Sunday, Galleta invited me to Dueñas again so I went to spend another night in the association. This time, we didn’t feel like working so we hung out and watched movies (The Notebook being one of them. And he loved it. I love how romantic the guys are here! Hahaha) and listened to music and I introduced him to the amazing combination of oreos and peanut butter. Some of the other guys stopped by for a while and hung out too and we had a great time, but again had another night of unrest because it’s not terribly comfortable to sleep there and the trees whacking the tin roof in the wind make some terrifying noises. But it doesn’t make sense to come back to Antigua sometimes.

mi galletita. tan lindoo

mi galletita. tan lindoo

Monday we got up and started working. We got the recycling area back to a manageable state, but I decided I wouldn’t have the time to organize it in the way that I would like to with the time that I have left with my trip. I have too many other things that are more important to do for the association and it is not SO unmanageable that we can’t find things to make art with. So I will have to save organizing it for my return trip to Guatemala. 😉

look how disorganized this place was! i don't have any after pictures though

look how disorganized this place was! i don’t have any after pictures though

oh, the horror. an ocd person's worst nightmare

oh, the horror. an ocd person’s worst nightmare

We also started another project, but ran out of glue so it’s not quite finished yet. After leaving Dueñas, I came back and had my tandem time with Willy and we mostly just talked because he didn’t have time for two hours yesterday. But while we were in the park, we ran into Miguel and Orlando taking a walk and I haven’t seen them in forever so that was a pleasure to see them. We decided we needed to catch up so we agreed to get coffee today in Cafe Barista.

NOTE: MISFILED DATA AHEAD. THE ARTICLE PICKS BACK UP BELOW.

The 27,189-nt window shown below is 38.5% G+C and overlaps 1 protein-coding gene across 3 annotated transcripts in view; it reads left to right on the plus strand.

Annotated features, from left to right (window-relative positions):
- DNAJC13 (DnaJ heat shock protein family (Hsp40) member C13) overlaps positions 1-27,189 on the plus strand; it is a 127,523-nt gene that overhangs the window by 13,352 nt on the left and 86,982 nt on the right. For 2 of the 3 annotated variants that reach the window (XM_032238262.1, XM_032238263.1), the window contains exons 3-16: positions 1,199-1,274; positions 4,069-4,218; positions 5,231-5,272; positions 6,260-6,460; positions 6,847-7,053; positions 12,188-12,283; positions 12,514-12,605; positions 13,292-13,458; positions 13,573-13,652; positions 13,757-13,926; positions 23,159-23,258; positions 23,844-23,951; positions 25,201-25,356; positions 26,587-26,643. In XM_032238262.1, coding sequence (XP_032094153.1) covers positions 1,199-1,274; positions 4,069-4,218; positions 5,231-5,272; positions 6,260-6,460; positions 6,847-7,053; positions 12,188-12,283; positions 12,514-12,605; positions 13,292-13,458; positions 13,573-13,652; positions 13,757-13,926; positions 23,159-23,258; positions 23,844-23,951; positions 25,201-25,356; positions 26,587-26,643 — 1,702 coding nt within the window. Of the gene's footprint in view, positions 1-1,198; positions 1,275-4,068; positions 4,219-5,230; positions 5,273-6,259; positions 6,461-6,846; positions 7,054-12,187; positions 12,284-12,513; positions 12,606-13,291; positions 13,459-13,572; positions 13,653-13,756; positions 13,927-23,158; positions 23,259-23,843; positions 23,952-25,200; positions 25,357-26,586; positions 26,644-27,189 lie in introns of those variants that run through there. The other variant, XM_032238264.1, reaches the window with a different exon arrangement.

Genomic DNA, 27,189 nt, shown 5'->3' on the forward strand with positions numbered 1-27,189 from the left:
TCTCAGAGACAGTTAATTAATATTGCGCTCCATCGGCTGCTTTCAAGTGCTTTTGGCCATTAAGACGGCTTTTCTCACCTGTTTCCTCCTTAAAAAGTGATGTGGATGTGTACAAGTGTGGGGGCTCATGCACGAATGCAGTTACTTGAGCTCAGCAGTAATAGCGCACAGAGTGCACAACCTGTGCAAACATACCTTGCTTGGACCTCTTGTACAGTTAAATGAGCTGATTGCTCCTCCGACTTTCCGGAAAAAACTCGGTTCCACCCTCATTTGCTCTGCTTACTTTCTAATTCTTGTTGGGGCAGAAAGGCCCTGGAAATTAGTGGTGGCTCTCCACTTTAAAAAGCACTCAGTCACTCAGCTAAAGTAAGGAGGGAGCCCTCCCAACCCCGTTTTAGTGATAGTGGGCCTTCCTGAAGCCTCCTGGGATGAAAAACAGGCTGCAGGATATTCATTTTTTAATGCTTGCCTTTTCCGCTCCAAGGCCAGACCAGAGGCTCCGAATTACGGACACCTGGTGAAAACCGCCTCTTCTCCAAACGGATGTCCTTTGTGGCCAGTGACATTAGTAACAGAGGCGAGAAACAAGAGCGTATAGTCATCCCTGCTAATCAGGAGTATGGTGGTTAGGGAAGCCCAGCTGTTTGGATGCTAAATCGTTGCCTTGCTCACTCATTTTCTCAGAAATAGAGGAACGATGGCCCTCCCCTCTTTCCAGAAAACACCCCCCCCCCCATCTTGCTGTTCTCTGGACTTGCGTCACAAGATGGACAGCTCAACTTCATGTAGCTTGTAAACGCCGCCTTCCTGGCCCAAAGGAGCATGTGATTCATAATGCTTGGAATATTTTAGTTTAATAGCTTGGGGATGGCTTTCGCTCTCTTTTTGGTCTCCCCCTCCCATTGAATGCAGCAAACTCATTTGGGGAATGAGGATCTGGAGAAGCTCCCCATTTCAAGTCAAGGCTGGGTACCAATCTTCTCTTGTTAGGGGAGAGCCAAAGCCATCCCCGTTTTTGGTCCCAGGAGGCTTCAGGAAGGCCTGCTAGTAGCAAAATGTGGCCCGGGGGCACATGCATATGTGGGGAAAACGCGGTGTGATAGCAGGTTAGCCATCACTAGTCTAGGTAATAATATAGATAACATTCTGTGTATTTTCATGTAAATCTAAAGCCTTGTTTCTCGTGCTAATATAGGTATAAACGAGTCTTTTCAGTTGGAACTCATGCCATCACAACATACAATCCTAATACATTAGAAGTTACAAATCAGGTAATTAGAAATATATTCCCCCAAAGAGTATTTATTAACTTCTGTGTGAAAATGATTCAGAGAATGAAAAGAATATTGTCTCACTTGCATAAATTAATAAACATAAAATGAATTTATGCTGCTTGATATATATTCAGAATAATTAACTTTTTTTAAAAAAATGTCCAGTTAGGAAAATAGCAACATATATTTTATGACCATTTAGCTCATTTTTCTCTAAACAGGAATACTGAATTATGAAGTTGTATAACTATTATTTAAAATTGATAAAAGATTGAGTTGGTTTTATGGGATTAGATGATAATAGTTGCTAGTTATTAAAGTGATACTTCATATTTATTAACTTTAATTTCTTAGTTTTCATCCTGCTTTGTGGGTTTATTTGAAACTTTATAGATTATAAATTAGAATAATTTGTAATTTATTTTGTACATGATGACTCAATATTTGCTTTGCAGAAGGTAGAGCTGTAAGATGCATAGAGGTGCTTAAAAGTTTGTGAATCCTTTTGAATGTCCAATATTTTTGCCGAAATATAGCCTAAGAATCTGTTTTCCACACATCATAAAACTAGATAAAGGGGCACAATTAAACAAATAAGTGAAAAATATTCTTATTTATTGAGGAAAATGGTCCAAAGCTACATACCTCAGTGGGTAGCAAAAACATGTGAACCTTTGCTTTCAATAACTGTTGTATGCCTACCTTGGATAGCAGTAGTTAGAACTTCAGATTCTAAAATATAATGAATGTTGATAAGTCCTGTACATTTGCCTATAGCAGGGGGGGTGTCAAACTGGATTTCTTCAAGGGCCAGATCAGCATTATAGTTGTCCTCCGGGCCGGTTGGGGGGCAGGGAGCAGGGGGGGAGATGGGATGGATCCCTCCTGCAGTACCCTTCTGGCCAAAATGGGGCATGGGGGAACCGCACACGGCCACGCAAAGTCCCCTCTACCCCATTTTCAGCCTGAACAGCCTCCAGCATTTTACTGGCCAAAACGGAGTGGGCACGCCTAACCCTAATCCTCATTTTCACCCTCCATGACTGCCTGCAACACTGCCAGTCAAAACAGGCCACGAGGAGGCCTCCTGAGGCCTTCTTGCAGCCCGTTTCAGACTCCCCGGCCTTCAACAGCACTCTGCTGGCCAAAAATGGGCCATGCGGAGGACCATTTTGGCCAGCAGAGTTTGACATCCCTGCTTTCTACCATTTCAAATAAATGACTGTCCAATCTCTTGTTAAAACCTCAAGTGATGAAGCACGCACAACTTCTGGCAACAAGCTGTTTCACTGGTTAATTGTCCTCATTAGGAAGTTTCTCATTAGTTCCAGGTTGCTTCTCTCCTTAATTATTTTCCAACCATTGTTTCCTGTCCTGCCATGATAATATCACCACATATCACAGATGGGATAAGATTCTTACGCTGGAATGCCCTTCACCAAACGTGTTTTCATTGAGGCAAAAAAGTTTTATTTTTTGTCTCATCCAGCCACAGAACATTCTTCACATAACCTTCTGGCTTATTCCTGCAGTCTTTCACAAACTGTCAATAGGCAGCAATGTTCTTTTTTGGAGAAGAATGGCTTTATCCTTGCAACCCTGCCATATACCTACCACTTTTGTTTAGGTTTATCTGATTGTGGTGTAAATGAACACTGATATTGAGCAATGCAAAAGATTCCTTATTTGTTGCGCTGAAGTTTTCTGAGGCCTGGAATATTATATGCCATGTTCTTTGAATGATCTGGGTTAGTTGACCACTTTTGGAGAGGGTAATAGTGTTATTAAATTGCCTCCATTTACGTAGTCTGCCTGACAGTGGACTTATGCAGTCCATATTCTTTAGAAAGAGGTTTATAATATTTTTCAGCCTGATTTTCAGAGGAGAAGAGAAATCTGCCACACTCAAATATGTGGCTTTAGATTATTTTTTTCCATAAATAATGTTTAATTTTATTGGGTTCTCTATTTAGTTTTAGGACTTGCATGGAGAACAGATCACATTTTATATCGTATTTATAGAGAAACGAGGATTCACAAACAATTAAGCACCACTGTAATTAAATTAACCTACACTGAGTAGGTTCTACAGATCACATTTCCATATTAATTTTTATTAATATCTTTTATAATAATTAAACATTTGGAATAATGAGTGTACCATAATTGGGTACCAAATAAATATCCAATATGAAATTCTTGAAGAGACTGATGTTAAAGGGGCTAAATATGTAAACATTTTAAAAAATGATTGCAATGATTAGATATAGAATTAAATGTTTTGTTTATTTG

So that’s what I did this morning. I met with them and caught up and didn’t get caught up enough. They came late so by the time they got there, I only had 45 minutes before lunch and Dueñas. But we got to talking about a lot of things and the project in Dueñas for me and what’s going on in their work lives and ended up coming up with a really great idea to raise money for Dueñas, whilst helping their publicity as well. And it’s a damn good idea. I just hope I can execute it in 3 weeks. I have realized that these last 3 weeks are going to be insanely busy if I can do what we are thinking about. But it’s going to be totally worth it if it happens!

After seeing them, I was pumped to go work in Dueñas, started another lamp and started collecting the information I need to execute my idea. I met some of the kids today and I’ll never remember their names but I’ll remember that half of them came up running to hug me like they already knew me and loved me forever. I can’t understand a lot of them well because it’s spanish + kids + special needs, but I will always understand a hug. It is kind of beautiful. This project deserves to be funded!

I wish I had more time to spend there, but between lunch and my tandem time with Willy, it ends up being 3 hours. I was on a roll with my new lamp today and easily could have stayed and finished it, but I unfortunately had to leave, but will simply continue tomorrow and be sure to post a picture when it is completed!

My tandem time with Willy today went great and we had 2 hours this time so we got to practice quite a bit and discussed a little about our views on religion, which ironically we once again have a very similar viewpoint! I am going to miss him so much!